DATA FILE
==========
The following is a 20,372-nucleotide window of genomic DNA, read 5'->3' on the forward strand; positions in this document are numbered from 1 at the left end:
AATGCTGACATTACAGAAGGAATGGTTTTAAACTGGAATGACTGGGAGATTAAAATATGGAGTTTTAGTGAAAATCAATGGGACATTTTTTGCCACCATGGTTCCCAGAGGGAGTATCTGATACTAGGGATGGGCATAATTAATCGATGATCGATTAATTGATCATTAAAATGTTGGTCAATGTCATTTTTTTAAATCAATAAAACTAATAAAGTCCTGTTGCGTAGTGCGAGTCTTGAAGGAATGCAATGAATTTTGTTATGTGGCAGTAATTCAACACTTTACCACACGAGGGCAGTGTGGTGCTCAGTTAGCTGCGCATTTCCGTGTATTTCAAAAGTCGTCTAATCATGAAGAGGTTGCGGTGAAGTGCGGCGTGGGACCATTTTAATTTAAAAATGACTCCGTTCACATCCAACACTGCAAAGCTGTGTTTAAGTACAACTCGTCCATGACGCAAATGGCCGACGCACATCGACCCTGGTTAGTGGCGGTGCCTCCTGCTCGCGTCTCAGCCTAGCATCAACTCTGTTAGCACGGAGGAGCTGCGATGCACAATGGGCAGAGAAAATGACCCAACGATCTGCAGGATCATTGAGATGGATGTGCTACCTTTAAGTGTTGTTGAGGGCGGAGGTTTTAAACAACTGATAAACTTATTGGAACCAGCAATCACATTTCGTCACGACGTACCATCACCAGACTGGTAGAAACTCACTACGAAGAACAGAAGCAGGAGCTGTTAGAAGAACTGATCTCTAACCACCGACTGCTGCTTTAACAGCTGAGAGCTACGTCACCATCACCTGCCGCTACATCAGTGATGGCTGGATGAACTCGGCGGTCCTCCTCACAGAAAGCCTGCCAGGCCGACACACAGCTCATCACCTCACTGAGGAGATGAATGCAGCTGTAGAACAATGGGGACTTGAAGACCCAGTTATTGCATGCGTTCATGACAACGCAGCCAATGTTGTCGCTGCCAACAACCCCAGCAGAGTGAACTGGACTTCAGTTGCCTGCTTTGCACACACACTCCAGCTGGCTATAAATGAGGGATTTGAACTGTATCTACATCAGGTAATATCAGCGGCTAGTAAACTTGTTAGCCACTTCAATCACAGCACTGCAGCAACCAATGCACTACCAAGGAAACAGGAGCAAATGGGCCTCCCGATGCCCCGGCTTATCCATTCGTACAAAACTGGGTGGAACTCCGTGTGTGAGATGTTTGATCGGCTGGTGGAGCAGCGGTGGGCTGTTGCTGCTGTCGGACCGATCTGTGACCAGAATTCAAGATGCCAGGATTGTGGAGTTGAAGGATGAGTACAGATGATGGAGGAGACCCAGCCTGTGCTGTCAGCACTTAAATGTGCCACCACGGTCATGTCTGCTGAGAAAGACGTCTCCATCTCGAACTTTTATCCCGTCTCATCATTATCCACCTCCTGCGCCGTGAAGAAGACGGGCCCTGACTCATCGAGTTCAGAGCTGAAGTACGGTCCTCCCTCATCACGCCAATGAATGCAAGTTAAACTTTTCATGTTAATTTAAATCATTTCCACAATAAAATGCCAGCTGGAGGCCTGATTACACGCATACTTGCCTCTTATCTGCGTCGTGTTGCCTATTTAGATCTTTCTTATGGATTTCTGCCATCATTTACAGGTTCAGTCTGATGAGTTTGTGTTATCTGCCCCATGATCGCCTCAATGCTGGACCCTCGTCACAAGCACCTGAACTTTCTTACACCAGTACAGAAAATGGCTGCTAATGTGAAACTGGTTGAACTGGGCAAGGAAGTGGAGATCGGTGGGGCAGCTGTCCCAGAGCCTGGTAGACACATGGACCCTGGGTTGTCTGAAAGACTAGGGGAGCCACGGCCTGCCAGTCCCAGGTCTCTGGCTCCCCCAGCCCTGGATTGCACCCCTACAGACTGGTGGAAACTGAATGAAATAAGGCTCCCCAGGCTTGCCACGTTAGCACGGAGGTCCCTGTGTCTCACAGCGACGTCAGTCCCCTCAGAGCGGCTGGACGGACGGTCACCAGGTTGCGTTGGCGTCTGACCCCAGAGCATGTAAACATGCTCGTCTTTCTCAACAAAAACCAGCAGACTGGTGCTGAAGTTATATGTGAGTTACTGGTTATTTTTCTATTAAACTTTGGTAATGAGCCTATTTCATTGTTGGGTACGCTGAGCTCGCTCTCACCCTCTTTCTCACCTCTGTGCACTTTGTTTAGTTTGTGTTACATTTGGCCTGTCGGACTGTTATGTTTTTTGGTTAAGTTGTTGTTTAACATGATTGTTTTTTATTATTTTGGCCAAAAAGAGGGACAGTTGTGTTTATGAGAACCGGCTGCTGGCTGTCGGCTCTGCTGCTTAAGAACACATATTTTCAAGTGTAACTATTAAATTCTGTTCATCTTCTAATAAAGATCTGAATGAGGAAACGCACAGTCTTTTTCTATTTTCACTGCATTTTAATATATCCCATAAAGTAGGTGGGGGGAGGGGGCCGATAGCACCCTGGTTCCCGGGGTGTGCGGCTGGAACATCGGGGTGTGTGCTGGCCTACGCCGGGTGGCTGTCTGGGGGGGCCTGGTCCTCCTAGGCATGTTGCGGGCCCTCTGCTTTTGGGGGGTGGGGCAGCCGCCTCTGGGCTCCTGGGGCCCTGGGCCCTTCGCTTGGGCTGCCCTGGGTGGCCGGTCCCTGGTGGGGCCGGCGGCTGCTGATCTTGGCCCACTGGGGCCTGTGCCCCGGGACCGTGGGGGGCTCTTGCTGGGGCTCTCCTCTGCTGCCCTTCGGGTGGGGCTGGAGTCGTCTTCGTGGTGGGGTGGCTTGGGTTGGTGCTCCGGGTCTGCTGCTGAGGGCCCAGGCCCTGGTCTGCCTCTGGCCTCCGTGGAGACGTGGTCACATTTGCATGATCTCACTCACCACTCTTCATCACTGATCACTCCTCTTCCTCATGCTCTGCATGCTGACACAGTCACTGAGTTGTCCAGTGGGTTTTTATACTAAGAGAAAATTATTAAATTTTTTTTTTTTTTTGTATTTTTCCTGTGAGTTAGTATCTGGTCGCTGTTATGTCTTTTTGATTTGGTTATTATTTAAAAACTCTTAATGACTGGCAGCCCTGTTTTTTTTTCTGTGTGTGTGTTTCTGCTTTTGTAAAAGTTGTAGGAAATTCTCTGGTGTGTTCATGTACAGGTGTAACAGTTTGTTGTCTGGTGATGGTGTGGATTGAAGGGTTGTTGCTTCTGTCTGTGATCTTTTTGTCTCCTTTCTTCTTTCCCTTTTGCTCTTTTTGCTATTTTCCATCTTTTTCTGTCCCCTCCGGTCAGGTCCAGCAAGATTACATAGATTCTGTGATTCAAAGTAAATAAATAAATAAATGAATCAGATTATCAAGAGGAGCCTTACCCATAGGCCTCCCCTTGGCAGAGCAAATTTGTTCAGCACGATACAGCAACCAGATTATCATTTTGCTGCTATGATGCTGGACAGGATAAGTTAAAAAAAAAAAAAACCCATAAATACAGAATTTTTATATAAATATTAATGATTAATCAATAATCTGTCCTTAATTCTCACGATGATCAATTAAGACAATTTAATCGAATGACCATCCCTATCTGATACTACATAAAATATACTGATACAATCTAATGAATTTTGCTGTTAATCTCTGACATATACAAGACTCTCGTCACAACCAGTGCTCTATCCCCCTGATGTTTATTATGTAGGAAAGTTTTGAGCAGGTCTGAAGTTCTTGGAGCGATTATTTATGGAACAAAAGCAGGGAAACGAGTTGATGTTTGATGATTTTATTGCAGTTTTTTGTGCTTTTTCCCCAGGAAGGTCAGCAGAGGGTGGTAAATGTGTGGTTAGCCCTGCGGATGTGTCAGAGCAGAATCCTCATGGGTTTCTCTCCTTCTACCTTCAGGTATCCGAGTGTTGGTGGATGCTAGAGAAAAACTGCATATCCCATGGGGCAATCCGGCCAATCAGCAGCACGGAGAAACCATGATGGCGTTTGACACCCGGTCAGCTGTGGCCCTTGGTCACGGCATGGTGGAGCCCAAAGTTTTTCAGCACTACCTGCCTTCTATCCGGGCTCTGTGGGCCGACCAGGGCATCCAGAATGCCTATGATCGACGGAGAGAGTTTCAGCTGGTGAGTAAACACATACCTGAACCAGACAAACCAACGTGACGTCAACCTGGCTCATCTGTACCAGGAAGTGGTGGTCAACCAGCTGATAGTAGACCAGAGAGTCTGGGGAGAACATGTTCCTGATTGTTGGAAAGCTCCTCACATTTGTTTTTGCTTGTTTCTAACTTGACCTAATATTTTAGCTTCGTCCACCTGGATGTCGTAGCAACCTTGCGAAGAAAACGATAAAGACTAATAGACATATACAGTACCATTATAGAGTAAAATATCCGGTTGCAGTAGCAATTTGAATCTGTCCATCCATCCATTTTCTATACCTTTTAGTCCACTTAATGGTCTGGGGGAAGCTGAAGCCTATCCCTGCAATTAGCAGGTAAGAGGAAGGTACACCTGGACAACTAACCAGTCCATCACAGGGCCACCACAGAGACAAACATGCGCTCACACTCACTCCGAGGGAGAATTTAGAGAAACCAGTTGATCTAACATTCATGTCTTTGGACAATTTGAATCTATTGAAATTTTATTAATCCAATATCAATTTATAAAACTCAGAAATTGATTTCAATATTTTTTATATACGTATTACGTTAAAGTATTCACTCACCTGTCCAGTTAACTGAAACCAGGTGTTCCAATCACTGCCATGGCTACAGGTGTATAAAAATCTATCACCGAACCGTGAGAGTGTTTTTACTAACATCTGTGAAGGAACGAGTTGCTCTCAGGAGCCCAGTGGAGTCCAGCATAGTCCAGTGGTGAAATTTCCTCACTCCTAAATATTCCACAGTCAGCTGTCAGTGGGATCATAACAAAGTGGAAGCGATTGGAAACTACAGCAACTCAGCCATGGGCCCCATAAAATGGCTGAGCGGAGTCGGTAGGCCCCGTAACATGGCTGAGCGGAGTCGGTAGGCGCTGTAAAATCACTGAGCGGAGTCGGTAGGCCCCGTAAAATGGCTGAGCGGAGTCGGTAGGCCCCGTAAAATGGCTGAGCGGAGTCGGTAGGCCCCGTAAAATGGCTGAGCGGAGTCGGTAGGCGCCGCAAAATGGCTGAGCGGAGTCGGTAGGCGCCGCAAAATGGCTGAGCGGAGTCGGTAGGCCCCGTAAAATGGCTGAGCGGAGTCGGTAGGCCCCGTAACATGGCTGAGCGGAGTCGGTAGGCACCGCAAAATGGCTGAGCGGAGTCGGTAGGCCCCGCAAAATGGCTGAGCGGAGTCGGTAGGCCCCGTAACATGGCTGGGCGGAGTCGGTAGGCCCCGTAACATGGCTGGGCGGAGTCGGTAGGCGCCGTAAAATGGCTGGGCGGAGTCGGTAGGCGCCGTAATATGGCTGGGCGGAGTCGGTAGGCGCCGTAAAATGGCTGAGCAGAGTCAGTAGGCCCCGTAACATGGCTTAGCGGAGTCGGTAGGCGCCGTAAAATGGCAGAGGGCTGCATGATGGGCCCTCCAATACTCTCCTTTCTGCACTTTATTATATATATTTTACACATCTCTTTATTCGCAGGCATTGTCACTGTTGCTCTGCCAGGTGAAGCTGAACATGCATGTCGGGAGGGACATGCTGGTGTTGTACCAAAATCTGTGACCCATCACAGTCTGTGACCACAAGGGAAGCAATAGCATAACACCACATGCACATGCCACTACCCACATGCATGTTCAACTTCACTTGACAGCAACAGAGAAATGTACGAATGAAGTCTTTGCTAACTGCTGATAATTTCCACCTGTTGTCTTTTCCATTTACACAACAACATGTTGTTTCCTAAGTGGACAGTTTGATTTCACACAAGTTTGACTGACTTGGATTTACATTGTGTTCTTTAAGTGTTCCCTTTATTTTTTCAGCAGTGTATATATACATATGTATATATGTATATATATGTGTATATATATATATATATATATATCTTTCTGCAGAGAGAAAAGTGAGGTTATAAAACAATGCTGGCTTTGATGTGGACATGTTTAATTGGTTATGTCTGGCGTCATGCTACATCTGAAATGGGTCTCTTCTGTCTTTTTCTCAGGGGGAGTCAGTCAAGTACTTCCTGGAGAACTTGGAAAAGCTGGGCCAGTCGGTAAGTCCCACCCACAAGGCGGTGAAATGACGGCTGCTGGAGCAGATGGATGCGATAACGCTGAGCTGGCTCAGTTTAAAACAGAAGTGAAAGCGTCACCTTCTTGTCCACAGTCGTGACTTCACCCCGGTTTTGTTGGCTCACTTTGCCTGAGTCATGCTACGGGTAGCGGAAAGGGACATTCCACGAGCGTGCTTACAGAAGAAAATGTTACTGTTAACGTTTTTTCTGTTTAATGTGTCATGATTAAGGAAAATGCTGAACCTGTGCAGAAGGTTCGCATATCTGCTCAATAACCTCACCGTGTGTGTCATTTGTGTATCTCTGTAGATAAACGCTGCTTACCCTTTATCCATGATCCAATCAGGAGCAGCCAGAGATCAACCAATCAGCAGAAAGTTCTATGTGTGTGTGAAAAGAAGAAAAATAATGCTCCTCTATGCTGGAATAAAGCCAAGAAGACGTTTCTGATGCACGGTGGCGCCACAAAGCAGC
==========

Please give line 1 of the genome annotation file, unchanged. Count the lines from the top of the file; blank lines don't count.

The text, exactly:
The following is a 20,372-nucleotide window of genomic DNA, read 5'->3' on the forward strand; positions in this document are numbered from 1 at the left end: